Need a hug? You're not the only one. The global coronavirus pandemic that has resulted from the persistent spread of COVID-19 has left many people very lonely.
The New York Times recently talked to experts who study airborne viruses for input on the safest way to give a snuggle. You can read more here.
Keep in mind the novel infection spreads by respiratory droplets which is why there is such an emphasis on mask-wearing. Also, if your household includes someone at high-risk, everyone who comes in contact with them should act as if they also are at higher risk, the Centers for Disease Control and Prevention recommends. Definitely don't hug or kiss them even if you've been social distancing.
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By the numbers: The coronavirus isn't going away anytime soon. Confirmed cases in the United States are more than 2 million, according to the Johns Hopkins University dashboard. America's death toll is nearing 114,000. Globally, there are more than 7.5 million confirmed cases and almost 422,000 people have died.
🎤 We want to hear your stories. Tell us how the pandemic has affected your life by recording a short audio clip for the Corona Diaries project.
What's in the newsAmy Acton out: Dr. Amy Acton became both a beloved and polarizing figure to Ohioans amid the crisis. She has resigned as the state's health director. - Columbus DispatchPence pic: The VP posted, then deleted, a tweet with photo of Trump campaign staffers not wearing masks or distancing. - USA TODAY500,000 cases in Russia: Lockdowns are lifting even though cases are increasing rapidly. - CNBCHawaii and air travel: Gov. David Ige is extending its 14-day quarantine rule through July. - Honolulu Civil BeatAntibody cocktails: Regeneron Pharmaceuticals says human trials are starting on a therapy that could treat as well as prevent infection. - CNNGreat Clips mystery: Two hairstylists at the same salon in Missouri were infected. None of the 140 clients they saw got sick. No one knows why. - Kansas City Star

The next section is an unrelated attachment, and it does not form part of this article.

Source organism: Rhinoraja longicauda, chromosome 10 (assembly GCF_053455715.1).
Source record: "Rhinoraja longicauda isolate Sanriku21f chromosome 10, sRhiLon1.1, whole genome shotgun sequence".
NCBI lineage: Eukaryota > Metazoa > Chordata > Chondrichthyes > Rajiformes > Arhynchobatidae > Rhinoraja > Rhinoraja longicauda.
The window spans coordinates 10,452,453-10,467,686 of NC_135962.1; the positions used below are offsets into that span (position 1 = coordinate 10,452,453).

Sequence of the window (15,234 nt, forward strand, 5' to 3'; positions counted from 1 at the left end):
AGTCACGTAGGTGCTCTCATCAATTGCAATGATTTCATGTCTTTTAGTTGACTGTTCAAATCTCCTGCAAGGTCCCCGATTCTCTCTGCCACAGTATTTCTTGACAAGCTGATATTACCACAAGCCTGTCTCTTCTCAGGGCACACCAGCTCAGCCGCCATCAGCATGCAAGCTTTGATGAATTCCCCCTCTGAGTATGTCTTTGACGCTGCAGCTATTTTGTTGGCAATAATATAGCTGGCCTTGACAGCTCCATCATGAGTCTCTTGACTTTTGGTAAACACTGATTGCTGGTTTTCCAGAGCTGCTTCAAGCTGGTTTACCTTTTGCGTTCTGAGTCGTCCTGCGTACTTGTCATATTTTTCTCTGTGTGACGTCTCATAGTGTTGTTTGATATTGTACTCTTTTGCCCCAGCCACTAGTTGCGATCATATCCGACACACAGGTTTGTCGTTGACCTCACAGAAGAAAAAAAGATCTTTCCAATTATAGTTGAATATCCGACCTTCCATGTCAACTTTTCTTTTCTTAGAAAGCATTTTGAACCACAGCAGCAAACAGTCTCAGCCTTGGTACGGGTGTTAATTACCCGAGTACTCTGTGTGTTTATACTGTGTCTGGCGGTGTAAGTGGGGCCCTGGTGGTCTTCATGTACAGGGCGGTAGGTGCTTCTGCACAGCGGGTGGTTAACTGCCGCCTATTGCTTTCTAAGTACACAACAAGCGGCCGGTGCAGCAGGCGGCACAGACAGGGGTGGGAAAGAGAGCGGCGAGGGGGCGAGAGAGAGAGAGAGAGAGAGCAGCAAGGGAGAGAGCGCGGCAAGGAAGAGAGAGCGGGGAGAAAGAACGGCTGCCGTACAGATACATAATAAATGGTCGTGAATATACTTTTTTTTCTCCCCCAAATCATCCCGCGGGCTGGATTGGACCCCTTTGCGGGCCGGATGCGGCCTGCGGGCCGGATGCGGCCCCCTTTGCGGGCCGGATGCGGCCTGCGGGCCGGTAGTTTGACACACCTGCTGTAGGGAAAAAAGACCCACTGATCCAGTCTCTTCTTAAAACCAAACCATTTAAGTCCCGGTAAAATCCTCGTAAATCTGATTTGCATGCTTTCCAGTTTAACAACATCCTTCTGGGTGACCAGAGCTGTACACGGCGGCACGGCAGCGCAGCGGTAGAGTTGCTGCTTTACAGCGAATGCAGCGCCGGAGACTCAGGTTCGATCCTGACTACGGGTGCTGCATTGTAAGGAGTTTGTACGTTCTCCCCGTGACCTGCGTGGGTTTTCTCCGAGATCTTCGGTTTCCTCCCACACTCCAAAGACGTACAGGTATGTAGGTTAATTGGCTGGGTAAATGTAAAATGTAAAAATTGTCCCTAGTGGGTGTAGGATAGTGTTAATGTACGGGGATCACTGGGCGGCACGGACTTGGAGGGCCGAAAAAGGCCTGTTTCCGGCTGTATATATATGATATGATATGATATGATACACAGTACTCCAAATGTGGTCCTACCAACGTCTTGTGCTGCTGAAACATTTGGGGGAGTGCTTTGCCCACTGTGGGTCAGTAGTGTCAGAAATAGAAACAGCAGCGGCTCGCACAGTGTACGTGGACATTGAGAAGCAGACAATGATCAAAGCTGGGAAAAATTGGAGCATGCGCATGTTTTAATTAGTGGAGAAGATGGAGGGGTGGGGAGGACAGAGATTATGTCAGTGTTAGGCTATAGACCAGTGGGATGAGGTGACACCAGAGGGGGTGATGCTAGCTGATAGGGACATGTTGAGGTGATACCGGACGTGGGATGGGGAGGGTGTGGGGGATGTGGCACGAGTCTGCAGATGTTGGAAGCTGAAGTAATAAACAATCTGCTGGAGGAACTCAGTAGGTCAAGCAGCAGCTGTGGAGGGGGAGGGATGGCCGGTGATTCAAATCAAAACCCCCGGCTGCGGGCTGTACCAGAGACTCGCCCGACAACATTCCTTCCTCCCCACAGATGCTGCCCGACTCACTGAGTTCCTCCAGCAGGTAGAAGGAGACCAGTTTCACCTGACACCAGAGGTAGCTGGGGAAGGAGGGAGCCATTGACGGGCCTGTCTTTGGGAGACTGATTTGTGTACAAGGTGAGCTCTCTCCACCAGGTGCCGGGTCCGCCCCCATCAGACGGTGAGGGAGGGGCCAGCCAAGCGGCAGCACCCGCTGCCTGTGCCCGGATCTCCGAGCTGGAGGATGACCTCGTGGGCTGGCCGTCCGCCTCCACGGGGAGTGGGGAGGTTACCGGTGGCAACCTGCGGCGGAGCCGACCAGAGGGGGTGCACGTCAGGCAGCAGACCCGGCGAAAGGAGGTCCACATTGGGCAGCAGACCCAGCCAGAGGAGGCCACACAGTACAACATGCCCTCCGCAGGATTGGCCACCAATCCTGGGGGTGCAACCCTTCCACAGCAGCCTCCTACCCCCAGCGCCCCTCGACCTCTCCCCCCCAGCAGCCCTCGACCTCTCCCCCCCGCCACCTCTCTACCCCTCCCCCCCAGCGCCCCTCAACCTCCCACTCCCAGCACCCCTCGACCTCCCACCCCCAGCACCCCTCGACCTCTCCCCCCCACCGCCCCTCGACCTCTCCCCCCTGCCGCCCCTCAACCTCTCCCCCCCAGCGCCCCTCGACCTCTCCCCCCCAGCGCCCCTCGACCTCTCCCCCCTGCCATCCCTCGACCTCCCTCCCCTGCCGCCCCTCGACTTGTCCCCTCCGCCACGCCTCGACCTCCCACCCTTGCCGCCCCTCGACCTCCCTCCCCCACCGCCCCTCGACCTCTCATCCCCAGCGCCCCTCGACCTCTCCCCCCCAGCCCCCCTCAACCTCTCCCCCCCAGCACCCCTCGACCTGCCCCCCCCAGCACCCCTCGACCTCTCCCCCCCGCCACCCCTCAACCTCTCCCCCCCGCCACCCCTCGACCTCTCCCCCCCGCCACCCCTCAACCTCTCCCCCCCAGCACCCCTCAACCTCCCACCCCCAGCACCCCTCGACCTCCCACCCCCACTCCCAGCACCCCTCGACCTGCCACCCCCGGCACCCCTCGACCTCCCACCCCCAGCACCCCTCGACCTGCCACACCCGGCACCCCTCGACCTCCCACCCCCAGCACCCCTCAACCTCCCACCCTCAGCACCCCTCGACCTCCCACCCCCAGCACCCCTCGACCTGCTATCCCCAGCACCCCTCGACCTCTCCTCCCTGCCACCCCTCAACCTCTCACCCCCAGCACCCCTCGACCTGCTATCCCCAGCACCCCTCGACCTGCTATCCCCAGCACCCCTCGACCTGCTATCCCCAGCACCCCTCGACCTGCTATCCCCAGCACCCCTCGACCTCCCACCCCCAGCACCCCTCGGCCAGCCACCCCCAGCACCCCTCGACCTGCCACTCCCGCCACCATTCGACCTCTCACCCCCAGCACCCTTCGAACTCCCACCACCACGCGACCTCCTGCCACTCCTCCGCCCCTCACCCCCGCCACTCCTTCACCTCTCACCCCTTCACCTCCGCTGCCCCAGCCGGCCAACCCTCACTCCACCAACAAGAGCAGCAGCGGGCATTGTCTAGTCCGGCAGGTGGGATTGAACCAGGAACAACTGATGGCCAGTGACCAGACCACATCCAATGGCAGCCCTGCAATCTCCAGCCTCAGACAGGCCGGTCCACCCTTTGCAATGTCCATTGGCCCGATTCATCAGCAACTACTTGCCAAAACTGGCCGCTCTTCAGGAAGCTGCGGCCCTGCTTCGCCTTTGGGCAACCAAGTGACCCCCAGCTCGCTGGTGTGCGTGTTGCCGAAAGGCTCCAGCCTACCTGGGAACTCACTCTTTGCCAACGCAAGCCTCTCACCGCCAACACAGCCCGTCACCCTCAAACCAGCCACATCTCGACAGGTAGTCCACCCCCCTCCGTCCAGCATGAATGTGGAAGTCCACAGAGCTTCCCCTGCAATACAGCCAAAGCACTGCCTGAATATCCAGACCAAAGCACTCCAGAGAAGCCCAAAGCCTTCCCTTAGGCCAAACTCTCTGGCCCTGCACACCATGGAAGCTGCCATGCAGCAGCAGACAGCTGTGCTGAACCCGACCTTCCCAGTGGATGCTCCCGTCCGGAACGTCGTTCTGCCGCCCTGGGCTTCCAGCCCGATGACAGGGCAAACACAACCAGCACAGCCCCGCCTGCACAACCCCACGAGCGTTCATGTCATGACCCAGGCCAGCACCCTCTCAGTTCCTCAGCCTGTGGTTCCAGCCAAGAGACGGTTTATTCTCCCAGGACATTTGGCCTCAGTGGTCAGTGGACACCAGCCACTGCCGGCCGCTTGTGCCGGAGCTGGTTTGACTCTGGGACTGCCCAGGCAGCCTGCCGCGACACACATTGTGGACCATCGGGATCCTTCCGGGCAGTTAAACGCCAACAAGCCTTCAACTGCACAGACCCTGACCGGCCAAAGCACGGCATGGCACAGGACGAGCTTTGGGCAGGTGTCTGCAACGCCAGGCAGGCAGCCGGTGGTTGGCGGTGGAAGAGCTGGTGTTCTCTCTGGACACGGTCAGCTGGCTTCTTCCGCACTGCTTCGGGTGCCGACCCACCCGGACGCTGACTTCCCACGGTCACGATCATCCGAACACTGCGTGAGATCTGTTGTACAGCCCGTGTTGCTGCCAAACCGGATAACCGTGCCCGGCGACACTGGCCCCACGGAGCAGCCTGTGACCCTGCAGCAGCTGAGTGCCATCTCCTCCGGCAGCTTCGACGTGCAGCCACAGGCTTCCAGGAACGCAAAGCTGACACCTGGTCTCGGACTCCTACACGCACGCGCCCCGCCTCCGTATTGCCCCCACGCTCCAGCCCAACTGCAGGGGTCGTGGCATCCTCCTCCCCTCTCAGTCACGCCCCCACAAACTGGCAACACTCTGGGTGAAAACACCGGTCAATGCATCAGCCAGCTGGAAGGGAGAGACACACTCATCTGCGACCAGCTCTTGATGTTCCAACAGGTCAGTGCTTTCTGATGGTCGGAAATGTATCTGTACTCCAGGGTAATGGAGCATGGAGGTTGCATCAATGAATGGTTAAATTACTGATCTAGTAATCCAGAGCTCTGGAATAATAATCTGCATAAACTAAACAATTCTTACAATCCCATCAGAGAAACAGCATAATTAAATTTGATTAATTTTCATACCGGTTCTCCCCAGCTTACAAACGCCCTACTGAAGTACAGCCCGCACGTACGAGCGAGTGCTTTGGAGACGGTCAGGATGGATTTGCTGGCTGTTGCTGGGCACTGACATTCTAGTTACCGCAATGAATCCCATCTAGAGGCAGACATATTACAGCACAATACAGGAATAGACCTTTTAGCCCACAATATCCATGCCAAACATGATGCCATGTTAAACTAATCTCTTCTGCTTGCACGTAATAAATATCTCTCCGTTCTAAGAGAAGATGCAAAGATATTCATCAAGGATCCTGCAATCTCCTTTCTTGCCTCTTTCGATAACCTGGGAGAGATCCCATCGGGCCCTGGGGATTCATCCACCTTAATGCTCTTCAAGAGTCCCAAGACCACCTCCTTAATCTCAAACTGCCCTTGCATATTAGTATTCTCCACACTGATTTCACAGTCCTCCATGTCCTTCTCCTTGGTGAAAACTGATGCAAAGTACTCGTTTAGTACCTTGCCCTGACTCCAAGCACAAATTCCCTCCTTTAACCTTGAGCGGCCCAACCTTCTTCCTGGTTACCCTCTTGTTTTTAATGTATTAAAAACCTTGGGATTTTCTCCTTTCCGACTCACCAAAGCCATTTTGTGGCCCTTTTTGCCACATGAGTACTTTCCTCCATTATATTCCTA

What we're reading
Libraries are needed more than ever. But many aren't sure how to reopen amid the coronavirus pandemic. Read more.
Why are states seeing a surge in coronavirus cases? Though experts aren't exactly sure why certain states are experiencing an unexpected uptick in cases, they said lifting lockdown restrictions, isolated outbreaks and the virus catching up to communities previously not impacted may each play a role. Read more.
Summer movies and TV. The coronavirus pandemic is changing both filming and scheduling, so viewers should manage their expectations.
Iceland is back to normal – kind of. Much of the world has tried and failed to tamp down the impact the coronavirus is having on their countries. This is how they did it, via MarketWatch.